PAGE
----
Tuesday 9 August 2011

Anarchy in the UK — can I blame the Christians?

Reports of violence, looting and arson in many places throughout Britain in the last few days is met by peace-loving, right-thinking people with nothing short of bewilderment: what on earth do these looters think they're doing? How can they possibly believe they have justification for lawlessness and criminality of this kind? How can they do these things and live with themselves?

Perhaps I can offer a hypothesis. Nothing more — this is not a researched analysis, just a thought, based on recent discussions in various places (notably on the Skepticule Extra podcast).

The perpetrators of these crimes, it would appear from news reports, are mostly young. Where do they get their moral guidance? In days gone by they would have received it from religious sources, in school, in church, from their parents. These days, however, young people see through the associated baggage that accompanies religious morality. They see that the God-myth is just that — an unsubstantiated fantasy with little relevance to their everyday lives.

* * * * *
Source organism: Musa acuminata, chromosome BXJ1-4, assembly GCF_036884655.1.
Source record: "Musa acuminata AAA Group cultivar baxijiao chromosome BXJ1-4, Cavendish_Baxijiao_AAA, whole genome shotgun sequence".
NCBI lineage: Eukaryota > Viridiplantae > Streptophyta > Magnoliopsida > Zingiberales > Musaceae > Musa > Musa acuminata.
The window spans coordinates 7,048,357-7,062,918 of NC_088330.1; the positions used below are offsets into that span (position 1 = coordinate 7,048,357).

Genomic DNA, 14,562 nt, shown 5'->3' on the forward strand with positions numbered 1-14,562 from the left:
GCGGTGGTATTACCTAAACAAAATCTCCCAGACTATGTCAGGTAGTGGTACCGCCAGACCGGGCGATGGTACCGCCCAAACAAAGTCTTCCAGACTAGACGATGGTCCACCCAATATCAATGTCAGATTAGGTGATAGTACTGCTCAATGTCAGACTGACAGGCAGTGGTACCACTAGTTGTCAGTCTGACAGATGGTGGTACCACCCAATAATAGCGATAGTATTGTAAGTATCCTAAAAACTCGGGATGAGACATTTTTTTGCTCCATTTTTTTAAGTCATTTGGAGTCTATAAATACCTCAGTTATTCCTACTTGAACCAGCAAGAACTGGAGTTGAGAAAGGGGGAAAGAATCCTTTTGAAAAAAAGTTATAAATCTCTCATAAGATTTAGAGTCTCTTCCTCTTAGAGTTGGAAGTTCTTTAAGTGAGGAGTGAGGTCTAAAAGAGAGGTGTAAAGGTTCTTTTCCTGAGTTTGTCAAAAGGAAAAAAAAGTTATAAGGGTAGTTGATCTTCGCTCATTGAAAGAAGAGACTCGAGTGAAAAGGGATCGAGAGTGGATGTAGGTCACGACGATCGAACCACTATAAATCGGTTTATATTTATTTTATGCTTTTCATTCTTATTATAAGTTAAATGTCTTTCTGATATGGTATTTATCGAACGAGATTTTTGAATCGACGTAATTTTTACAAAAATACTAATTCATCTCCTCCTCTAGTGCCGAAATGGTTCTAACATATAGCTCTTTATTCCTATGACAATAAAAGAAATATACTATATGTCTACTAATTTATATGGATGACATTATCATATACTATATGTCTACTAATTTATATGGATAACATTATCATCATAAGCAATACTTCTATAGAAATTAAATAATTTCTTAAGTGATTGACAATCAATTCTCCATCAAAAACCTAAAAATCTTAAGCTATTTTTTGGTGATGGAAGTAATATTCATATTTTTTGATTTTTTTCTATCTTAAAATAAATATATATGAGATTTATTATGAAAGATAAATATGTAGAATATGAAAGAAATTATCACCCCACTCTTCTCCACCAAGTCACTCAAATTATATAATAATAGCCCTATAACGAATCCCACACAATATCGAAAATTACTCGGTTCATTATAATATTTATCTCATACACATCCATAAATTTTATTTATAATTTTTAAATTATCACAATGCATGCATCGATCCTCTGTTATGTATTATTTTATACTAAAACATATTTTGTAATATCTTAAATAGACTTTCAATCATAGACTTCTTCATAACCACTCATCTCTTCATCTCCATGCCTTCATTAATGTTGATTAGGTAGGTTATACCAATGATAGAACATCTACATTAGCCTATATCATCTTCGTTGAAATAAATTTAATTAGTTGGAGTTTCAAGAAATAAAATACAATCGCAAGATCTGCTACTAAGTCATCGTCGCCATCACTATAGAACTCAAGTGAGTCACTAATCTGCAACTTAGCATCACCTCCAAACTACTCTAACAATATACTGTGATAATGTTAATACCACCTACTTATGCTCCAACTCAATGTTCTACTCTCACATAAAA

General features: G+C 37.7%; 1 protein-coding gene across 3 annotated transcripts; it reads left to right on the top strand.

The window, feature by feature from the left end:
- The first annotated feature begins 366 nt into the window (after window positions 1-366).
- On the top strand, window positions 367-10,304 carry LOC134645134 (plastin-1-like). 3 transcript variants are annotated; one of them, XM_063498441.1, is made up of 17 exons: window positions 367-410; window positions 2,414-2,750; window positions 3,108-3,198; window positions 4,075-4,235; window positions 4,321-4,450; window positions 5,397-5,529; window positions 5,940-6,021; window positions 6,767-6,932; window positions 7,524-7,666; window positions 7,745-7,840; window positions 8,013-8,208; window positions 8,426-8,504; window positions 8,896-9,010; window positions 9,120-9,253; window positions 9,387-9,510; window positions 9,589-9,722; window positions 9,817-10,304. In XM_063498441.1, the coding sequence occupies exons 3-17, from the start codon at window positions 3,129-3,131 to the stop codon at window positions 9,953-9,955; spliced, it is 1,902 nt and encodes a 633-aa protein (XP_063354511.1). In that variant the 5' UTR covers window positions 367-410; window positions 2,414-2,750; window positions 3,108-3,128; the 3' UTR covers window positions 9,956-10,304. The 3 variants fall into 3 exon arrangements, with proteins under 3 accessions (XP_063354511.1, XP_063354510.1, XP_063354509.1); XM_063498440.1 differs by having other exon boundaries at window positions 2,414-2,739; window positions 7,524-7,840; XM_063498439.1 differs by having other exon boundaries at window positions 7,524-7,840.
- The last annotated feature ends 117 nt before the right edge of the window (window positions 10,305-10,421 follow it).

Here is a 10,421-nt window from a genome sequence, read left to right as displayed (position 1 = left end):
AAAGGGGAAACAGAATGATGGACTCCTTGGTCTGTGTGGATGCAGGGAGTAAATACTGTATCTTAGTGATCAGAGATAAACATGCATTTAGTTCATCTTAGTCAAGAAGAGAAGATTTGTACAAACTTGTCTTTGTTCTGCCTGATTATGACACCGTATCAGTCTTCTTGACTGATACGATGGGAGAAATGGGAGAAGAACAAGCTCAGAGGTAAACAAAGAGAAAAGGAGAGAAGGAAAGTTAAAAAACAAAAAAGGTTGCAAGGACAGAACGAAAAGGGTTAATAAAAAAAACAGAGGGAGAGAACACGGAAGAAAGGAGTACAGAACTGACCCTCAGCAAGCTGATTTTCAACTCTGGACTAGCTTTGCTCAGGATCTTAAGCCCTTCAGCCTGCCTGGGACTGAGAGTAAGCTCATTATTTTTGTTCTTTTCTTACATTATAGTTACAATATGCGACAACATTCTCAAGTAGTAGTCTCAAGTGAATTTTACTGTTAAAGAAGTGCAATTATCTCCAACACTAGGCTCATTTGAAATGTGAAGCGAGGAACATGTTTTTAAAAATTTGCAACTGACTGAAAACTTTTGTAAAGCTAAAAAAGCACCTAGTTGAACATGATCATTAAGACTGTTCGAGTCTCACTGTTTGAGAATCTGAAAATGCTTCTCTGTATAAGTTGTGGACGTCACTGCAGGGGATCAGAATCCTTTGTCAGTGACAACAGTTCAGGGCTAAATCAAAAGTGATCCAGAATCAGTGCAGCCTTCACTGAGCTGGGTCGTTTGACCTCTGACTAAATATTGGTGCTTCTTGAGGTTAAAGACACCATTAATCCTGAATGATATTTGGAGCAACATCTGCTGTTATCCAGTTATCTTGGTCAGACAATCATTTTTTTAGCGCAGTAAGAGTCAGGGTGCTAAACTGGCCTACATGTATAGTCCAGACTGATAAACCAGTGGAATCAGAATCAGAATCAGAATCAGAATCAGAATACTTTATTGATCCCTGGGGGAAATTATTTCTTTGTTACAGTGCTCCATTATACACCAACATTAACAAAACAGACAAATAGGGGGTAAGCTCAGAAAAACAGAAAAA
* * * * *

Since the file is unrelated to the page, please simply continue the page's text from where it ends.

Recognizing the God-myth for what it is may not be difficult. But there's a harder question, which is this: where does morality come from?

The answer given to this question, I contend, may lead to a mindset allowing the lawlessness witnessed this week. Religious apologists — in this country mostly Christian — insist that without God-given morality you have no basis on which to distinguish right and wrong. Advocates for humanism have long argued that such a claim is unfounded, but Christians stick obdurately to the idea that without God, "everything is permitted". This is false, but enduring. It's this nihilistic notion that appears to have permeated the minds of lawless youths tossing petrol bombs into high-street shops. They've rejected the God-myth, but unfortunately bought into the Christian proprietorial account of morality.

But you can be good without God, and the insistent Christian denial of this fact has, in my view, contributed to the current trouble.